September 7, 2017
Two years ago, when my daughter was considering colleges, I knew almost nothing about Greek life…at least nothing accurate. My college experience had been different. I transferred to a large university as a junior, and most women my age were already deeply entrenched in their sorority and social lives. At my school, fraternities and sororities were mostly just that: social. The Greek life I saw looked pretty close to a popular movie that had been released a few years earlier: toga parties and trouble.
I had the stereotypical view of what it meant to be Greek. My daughter, Paige, however, was doing her homework, learning about the sororities at the University of Southern Mississippi, and specifically about Kappa Delta. I know most parents think their daughters are amazing but mine truly is one in a million. She’s smart, discerning; really wise beyond her years. She earned my trust many, many years earlier. So I listened and believed that there was truly something different, something deeper and special about being Greek.
Paige had her heart set on Kappa Delta from the start. She felt connected to KD’s vision, mission, purpose, object and creed. She met and talked with others who were influenced by Kappa Delta and she was 99.9% sure that this is where she wanted to be. This is how my daughter’s life had always been. She has always done her research, been prepared, and set her sights high. And, that life has caused this mom many sleepless nights and anxious days of worrying, but mostly praying.
Living through recruitment was hard. Sororities are ‘pulling out all the stops’ and putting their very best faces forward in an effort to recruit the very best women. It is confusing and heart-wrenching, physically and emotionally draining, but by the end of recruitment Paige was hoping she would be chosen by KD.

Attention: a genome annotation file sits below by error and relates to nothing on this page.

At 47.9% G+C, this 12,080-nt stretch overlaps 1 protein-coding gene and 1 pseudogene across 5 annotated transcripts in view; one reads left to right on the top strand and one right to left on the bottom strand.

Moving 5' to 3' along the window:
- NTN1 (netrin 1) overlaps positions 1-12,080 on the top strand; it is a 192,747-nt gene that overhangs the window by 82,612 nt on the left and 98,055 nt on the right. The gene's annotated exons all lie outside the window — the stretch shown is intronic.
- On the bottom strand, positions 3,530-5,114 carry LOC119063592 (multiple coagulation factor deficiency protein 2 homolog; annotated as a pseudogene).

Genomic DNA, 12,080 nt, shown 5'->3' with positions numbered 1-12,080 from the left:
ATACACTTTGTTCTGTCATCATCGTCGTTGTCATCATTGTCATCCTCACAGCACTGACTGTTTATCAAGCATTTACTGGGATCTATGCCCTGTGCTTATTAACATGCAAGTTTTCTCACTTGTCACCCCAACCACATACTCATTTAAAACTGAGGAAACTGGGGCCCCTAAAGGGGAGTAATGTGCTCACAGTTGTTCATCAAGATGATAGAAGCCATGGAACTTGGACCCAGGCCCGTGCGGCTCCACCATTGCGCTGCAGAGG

Now, two years later, I can’t imagine Paige’s life (or mine) without Kappa Delta. Her sisters have loved her, taught her, guided her and held her through some of the most trying events and toughest times. Moving to a city she had been to twice, to a college several hours from home, where she knew no one, was a huge transition. Then, in Paige’s sophomore year, her father and I moved, leaving behind her childhood home and familiarity, and taking away the comfort of being home for a long break or weekend, as the distance between her and family had grown from 300 to 700 miles. But with the love of her KD sisters and the confidence she has gained, her days of doubt and loneliness began to fade, her purpose in helping and leading others became clear.
I am forever indebted to KD and a complete convert to sorority life. While there will always be those who view Greek life through a superficial knowledge or stereotypical lens, like I used to, I press forward and talk to them about our experience, about Prevent Child Abuse America, the Girl Scouts, Paige’s leadership skills and the friendships and support that have carried her to this point. My hope is that other parents will see what a difference Kappa Delta is making and just how important it can be in their daughter’s life, and in the life of their family, as well.